For questions, comments, and inquiries please email Brandon

Tuesday, April 8, 2014

1854: Dickens & the Psychograph

From Charles Dickens, writing to Rev. James White from the Tavistock House on March 7, 1854:
Mrs._________ has gone stark mad—and stark naked—on the spirit-rapping imposition. She was found t'other day in the street, clothed only in her chastity, a pocket-handkerchief, and a visiting-card. She had been informed, it appeared, by the spirits, that if she went out in that trim she would be invisible. She is now in a madhouse, and, I fear, hopelessly insane. One of the curious manifestations of her disorder is that she can bear nothing black. There is a terrific business to be done, even when they are obliged to put coals on her fire. 

_________  has a thing called a Psycho-grapher, which writes at the dictation of spirits. It delivered itself, a few nights ago, of this extraordinarily lucid message : 
"x., y., z!"
upon which it was gravely explained by the true believers that "the spirits were out of temper about something." Said _________ [MP: don't you just LOVE those Victorian privacy parameters???] had a great party on Sunday, when it was rumoured "a count was going to raise the dead." I stayed till the ghostly hour, but the rumour was unfounded, for neither count nor plebeian came up to the spiritual scratch. It is really inexplicable to me that a man of his calibre can be run away with by such small deer.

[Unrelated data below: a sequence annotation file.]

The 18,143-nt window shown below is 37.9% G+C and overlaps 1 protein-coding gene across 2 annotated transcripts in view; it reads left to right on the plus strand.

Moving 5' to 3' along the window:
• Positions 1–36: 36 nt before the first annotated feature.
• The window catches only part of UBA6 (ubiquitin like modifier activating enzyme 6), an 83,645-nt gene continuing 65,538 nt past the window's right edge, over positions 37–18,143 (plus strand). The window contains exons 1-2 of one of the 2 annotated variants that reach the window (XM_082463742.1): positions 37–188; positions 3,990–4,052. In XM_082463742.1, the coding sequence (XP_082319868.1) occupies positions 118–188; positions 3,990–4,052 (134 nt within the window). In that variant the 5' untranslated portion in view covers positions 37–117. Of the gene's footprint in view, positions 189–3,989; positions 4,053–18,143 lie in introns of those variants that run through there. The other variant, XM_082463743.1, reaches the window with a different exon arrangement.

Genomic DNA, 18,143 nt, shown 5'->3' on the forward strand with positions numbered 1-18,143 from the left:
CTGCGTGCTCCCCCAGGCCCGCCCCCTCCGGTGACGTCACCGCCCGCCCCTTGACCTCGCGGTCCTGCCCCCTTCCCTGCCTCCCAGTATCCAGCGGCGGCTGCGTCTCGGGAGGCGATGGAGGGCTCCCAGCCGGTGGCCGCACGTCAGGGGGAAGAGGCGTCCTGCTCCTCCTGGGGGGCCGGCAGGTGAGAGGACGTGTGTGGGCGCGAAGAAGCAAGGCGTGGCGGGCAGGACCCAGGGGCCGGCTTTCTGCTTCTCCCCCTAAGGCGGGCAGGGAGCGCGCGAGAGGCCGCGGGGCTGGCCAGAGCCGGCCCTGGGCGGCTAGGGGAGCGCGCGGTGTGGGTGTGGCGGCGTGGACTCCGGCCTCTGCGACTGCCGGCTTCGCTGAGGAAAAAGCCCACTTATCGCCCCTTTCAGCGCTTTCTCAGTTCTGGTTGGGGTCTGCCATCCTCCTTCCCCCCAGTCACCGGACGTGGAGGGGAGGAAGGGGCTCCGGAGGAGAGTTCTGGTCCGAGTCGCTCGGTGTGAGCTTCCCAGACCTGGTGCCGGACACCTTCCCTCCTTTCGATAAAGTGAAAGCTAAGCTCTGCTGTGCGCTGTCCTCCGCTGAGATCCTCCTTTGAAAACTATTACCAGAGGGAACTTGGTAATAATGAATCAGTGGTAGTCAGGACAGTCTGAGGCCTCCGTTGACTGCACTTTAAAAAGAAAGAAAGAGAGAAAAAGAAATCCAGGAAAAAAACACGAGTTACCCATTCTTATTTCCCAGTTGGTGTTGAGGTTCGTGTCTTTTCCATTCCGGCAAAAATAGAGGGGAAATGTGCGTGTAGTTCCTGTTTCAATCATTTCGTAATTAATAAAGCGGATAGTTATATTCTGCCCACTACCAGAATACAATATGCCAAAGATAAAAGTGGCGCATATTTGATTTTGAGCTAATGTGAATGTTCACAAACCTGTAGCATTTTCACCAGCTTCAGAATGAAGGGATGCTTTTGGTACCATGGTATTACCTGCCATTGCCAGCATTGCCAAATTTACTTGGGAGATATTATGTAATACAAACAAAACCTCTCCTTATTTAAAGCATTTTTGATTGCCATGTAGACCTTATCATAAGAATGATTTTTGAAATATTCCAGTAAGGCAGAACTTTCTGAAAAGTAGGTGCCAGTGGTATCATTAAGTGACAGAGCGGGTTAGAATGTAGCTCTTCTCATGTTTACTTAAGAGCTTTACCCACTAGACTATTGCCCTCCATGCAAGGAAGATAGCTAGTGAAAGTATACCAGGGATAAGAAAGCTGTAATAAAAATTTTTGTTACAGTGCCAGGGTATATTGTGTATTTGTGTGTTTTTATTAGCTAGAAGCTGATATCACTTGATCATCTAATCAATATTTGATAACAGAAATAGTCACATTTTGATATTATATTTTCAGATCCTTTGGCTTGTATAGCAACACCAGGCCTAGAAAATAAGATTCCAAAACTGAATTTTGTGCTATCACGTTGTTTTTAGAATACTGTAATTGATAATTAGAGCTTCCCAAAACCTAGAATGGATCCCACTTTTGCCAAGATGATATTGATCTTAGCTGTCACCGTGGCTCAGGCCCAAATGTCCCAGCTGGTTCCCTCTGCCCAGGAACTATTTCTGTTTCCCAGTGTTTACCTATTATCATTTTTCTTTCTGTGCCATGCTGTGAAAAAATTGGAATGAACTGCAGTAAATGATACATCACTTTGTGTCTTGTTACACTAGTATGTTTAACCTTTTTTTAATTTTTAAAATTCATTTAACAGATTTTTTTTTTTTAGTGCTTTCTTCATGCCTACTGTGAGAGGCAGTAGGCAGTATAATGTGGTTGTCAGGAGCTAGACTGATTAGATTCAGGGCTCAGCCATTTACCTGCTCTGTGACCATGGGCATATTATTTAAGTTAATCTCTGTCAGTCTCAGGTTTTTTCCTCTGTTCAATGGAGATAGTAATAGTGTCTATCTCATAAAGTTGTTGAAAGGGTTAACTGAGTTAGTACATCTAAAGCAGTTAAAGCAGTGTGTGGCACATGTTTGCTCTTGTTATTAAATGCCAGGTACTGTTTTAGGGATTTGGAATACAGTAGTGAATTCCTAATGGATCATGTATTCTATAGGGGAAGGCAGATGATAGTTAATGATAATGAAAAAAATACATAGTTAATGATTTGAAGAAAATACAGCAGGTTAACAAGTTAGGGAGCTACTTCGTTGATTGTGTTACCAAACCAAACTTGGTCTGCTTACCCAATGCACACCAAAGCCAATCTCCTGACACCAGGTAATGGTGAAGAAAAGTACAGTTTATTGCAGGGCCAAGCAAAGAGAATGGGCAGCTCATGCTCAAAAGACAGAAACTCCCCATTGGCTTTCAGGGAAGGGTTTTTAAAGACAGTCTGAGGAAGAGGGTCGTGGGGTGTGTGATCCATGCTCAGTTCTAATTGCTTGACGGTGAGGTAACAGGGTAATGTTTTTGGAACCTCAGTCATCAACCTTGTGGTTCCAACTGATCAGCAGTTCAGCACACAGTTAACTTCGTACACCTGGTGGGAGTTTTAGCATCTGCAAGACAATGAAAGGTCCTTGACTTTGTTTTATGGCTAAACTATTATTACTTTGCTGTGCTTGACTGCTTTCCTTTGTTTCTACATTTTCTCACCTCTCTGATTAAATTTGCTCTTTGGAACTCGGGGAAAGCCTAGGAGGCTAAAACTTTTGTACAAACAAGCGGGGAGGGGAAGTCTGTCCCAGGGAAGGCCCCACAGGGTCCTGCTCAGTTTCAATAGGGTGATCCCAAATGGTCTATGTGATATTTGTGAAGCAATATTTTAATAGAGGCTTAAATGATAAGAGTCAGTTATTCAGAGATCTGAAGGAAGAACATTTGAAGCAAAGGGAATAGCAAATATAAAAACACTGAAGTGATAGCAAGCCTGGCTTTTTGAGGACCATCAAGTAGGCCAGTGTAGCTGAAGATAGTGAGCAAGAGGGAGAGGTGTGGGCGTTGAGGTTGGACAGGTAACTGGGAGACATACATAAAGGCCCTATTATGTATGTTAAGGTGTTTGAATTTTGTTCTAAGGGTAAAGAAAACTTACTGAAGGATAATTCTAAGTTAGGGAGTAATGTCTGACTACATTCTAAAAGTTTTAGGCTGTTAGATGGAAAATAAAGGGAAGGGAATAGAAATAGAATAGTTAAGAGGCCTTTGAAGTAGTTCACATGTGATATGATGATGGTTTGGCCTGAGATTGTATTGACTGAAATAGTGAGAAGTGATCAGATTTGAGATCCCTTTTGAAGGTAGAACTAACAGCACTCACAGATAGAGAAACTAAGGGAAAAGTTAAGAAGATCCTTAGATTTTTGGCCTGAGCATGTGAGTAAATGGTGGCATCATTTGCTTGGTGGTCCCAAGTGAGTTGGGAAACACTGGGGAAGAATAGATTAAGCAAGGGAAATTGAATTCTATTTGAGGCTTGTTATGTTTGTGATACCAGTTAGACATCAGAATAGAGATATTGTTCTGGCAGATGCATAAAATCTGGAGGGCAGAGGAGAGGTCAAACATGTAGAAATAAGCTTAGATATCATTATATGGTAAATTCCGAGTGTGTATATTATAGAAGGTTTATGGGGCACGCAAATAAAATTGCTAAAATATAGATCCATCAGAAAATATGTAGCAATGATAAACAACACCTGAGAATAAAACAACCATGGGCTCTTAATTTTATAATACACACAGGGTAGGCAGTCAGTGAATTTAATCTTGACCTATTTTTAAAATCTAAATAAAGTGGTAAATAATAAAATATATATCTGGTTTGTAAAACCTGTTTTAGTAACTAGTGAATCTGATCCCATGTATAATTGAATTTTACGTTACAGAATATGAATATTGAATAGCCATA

A propos of spiritual messages comes in Georgina, and, hearing that I am writing to you, delivers the following enigma to be conveyed to Mrs. White : —

"Wyon of the Mint lives at the Mint."

Feeling my brain going after this, I only trust it with loves from all to all."
Wagner is, of course, in London around this time, attempting to gain footing with Psychograph sales where it seems he failed in Berlin:
Psychograph ad, Morning Post, February 7, 1854, exactly 1 month prior to Dickens' letter.


Thursday, April 3, 2014

1868: A Planchette Miscellany

E. Stuart Phelps, writing in the November, 1868 Indiana School Journal:
"In the winter of '67-8 the uncanny looking word sprang into very black advertisements in our American cities; and to-day a counter without Planchette is a fossil. They trundle in the windows of the tract-house and tobacco stores, dance among opera scores and Sunday school books—heart-shaped Planchettes, square Planchettes, Planchettes for eight dollars and Planchettes for fifty cents, Planchettes of walnut, ash, mahogany, gutta percha, tin, glass,—Planchettes on pegs, coils and pentagraph wheels.

Planchette confront you at dancing parties and in the minister's study, in the drawing room and in the "settin' room"—is a substitute fur the weather and Charles Dickens in the "social circle"—and the end thereof who can tell?

Like most, discoveries, in is eminently simple. Why did nobody ever think to stick a pencil through a little board before?"
If it's a checklist, we've a ways to go. Still on the lookout for a square planchette, and one of tin. To date, a pegged planchette from the era has remained elusive, as has one on coils.